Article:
Tragedy knows no boundary

Reading and viewing online news coverage of the Katrina hurricane disaster in the US over recent days, I’m just awed by the sheer scale of so many people – thousands according to many news reports – losing their lives, family, and property. No comfort at all in knowing that this is a natural disaster, not the work of terrorists.

As usual, the BBC excels in the breadth, depth and quality of news coverage in such things. Thinking of what’s happened in New Orleans especially, I was struck by this comment in an analysis of how New Orleans was always at risk from a direct hit by a major hurricane:

[…] The US Federal Emergency Management Agency counts a direct hurricane strike on New Orleans as one of the biggest threats the nation faces, ranked alongside terror attacks and earthquakes.

It also gets very personal when you know someone who has been directly caught up in his own personal tragedy. I received an email last night from Charles Pizzo, a fellow communicator and a past-Chairman of IABC, who recounted that while his family (including dog) are safely evacuated, "…[b]oth our homes have been lost. Media reports indicate no return for 12+ weeks. It’s impossible to reach our cell or land lines." Shel has posted about Charles, too, with contact info.

And of course blogs have come into their own again – as they did during the London terrorist bombings in July – as a channel to get the news out as well as act as a conduit for people seeking news and information about missing family and friends. One blog in particular I noticed – the Slidell Hurricane Damage Blog – has hundreds of posts and comments about people looking for family and friends plus some powerful images of the scenes of devastation in New Orleans neighbourhoods.

One very influential blogger has made a plea for help on behalf of his company – in a post yesterday, Bob Lutz, the vice chairman of General Motors and chief blogger on the GM FastLane Blog, said:

As you know, we generally try to keep the conversation on this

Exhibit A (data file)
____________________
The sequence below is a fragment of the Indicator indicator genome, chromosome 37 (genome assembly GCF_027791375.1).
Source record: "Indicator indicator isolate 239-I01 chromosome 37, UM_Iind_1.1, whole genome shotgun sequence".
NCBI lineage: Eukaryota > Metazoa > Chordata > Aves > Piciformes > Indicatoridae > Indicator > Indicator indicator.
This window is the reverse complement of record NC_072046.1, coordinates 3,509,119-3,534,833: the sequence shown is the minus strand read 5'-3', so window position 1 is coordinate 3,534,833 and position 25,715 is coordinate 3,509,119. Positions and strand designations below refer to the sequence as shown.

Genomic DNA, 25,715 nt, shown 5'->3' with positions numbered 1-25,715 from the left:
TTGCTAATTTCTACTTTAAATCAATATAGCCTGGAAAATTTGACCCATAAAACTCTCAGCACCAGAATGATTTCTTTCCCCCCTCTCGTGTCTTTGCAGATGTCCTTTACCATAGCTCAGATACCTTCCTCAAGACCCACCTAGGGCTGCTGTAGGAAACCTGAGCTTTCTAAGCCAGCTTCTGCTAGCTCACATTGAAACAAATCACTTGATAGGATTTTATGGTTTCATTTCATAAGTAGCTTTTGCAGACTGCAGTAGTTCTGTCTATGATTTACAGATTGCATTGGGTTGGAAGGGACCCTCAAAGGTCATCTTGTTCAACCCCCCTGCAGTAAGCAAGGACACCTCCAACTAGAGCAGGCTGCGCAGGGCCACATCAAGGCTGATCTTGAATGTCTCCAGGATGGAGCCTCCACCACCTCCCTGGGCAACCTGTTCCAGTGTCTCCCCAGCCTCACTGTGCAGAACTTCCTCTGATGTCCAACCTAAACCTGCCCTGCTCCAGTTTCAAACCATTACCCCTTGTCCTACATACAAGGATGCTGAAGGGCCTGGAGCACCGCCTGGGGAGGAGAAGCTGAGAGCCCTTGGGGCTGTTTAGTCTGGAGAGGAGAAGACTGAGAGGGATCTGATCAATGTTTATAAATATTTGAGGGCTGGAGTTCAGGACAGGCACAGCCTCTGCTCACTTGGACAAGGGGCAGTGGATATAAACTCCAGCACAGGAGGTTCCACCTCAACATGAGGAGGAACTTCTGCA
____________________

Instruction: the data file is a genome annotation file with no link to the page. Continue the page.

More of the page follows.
blog focused on GM products and services. But, given the
extraordinarily tragic circumstances in the South following the
devastation of Hurricane Katrina, I feel compelled to urge you to
please give what you can to help the victims of this horrific storm. To
our GM employees, GM is matching your donations to the American Red
Cross made through this page. And to others, here are some additional
good relief organizations
[list on post]

If you want to help, my suggestion would be to donate through the American Red Cross.

Tragedy tends not to be a solo matter these days, as reading through various online news sources I caught this news about a tragedy in Iraq yesterday that also has cost the lives of many people:

Almost 1,000 people are known to have died in a stampede of Shia
pilgrims in northern Baghdad, Iraqi health officials have said. So far,
there have been at least 965 confirmed deaths, making the incident the
single biggest loss of Iraqi life since the US-led invasion in 2003.
incident happened on a river bridge as about a million Shias marched to
a shrine for a religious festival. Witnesses said panic spread over
rumours of suicide bombers.

That is just awful. These people also need help. You can donate through the International Federation of Red Cross and Red Crescent Societies.

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